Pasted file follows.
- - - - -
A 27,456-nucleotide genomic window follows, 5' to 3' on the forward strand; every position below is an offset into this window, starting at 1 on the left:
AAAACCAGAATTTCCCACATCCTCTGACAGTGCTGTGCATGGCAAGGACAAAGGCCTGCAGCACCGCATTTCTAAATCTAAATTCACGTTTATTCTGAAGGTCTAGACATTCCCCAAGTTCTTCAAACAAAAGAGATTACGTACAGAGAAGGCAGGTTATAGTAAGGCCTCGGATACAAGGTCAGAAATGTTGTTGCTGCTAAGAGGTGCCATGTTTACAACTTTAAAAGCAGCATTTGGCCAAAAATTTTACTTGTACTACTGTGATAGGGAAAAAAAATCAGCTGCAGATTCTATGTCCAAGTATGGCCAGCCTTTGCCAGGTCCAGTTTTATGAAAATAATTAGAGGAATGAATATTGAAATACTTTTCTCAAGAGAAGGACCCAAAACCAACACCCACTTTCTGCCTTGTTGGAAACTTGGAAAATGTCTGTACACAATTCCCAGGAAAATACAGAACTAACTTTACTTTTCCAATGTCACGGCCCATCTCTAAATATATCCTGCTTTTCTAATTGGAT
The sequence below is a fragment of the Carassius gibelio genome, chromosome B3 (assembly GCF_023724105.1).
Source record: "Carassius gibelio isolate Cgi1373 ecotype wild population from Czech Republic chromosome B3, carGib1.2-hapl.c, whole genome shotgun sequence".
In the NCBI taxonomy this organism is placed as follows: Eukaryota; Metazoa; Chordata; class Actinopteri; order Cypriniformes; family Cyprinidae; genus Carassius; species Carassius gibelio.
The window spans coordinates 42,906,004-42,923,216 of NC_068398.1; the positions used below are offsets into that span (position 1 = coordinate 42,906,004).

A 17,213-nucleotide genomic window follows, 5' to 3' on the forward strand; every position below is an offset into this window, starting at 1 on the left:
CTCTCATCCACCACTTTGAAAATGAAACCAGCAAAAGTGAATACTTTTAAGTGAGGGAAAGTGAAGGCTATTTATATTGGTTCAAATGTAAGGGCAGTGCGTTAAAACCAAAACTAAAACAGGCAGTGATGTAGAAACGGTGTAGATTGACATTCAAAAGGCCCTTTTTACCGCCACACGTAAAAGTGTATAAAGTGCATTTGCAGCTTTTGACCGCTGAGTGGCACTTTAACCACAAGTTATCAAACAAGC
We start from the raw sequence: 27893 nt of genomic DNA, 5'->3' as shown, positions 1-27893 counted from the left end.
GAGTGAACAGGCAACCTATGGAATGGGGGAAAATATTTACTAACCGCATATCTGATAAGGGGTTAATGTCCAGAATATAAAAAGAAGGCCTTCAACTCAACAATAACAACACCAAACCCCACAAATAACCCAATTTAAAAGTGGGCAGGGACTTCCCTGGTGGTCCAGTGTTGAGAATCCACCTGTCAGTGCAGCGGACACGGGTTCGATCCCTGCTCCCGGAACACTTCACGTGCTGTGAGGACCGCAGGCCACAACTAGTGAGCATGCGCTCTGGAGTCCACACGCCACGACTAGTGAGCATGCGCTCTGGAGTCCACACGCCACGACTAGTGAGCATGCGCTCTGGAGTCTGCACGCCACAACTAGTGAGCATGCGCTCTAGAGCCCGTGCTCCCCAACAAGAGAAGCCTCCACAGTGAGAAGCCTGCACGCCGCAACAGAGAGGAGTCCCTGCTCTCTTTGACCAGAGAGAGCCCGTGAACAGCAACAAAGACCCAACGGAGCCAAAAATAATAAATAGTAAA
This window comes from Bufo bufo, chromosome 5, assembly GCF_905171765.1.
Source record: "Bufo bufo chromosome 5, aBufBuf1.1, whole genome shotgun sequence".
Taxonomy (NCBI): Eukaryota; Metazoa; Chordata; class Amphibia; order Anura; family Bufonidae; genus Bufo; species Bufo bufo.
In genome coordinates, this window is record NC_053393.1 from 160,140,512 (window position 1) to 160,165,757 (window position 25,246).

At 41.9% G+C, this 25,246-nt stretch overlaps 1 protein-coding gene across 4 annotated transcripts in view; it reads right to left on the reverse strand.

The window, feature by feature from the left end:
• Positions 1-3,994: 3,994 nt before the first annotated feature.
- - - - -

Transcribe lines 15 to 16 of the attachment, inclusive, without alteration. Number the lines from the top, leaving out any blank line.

At 41.9% G+C, this 25,246-nt stretch overlaps 1 protein-coding gene across 4 annotated transcripts in view; it reads right to left on the reverse strand.

The window, feature by feature from the left end: